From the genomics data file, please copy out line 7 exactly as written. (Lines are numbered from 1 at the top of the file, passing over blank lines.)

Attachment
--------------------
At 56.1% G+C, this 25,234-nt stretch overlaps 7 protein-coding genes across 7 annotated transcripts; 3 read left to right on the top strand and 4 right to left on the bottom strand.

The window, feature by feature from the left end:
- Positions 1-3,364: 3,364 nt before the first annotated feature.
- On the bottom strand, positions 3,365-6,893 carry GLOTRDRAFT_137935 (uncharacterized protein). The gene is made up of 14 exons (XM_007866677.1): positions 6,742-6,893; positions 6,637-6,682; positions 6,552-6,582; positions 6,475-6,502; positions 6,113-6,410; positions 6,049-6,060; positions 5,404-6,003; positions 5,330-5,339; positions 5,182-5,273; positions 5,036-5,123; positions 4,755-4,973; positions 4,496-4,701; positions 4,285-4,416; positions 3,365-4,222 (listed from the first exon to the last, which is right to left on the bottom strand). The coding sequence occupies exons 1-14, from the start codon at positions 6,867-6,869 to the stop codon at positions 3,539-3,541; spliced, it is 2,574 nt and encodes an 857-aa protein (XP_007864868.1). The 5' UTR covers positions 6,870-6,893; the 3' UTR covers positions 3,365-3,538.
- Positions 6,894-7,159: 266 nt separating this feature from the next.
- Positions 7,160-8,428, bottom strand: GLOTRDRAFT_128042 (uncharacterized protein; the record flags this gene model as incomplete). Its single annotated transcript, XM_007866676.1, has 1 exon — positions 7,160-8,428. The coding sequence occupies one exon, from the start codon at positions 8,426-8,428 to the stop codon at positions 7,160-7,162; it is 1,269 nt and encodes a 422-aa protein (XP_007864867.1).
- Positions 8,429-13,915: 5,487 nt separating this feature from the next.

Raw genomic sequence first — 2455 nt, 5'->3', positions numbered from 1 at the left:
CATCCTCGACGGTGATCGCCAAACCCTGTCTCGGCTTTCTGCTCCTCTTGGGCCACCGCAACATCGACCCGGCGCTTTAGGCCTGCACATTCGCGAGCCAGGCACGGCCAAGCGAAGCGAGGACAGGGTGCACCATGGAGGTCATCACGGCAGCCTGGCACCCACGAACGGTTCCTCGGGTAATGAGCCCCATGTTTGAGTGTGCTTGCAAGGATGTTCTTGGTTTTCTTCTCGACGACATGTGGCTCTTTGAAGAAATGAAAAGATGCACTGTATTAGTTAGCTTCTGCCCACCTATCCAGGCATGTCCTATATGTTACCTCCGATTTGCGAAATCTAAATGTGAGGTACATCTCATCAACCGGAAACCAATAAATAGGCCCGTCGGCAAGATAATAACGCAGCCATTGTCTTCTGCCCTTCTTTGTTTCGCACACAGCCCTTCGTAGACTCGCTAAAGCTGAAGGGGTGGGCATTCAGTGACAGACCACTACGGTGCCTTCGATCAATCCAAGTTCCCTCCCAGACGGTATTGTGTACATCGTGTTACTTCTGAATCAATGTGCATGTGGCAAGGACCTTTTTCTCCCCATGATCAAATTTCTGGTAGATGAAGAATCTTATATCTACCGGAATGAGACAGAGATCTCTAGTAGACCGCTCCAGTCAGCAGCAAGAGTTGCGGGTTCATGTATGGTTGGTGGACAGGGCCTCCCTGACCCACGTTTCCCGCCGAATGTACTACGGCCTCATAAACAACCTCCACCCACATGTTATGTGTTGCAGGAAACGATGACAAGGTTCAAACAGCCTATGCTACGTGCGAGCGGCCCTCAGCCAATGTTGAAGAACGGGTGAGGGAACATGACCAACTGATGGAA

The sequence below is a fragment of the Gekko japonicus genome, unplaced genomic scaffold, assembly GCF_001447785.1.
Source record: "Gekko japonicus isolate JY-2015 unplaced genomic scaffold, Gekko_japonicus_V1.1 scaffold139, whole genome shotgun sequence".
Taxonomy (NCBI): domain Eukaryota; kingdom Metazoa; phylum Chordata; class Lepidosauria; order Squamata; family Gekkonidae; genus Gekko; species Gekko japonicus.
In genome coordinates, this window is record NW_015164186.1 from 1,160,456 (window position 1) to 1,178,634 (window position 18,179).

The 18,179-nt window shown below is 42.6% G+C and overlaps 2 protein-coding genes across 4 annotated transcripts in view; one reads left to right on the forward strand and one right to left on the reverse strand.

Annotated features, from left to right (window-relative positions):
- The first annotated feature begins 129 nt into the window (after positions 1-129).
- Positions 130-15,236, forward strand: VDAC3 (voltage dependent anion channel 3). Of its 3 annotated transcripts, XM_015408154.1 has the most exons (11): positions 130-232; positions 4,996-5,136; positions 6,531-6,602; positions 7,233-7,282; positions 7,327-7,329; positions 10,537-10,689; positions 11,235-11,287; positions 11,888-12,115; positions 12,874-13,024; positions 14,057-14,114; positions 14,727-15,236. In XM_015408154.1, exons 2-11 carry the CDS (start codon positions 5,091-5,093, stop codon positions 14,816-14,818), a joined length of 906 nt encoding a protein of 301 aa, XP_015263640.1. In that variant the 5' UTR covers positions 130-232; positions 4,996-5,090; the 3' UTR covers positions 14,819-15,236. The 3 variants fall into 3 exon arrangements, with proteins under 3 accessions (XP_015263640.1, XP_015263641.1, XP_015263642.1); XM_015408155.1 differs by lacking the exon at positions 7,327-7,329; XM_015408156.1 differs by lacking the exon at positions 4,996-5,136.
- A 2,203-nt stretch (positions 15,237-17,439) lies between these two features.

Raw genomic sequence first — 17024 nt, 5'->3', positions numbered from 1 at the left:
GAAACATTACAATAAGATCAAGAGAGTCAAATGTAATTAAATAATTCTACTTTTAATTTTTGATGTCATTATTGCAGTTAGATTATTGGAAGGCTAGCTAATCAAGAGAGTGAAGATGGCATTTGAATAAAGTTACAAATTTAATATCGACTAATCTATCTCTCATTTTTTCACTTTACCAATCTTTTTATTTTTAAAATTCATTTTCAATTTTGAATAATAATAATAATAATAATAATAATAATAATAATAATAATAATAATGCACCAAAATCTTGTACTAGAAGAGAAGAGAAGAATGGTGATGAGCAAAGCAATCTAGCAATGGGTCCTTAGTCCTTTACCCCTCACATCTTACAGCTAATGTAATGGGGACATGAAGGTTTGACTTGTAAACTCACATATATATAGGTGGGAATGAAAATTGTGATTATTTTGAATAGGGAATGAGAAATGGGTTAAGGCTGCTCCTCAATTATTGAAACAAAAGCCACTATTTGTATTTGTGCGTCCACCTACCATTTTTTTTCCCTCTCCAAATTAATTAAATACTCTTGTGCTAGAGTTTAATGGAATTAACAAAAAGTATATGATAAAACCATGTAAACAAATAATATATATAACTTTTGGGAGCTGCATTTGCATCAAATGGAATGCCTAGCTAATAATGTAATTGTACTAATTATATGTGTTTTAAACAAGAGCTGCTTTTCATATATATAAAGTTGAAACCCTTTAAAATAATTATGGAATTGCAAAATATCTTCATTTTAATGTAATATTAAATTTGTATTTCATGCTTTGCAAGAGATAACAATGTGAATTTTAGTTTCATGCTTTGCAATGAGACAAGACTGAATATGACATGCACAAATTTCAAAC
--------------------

- Positions 8,429-13,915: 5,487 nt separating this feature from the next.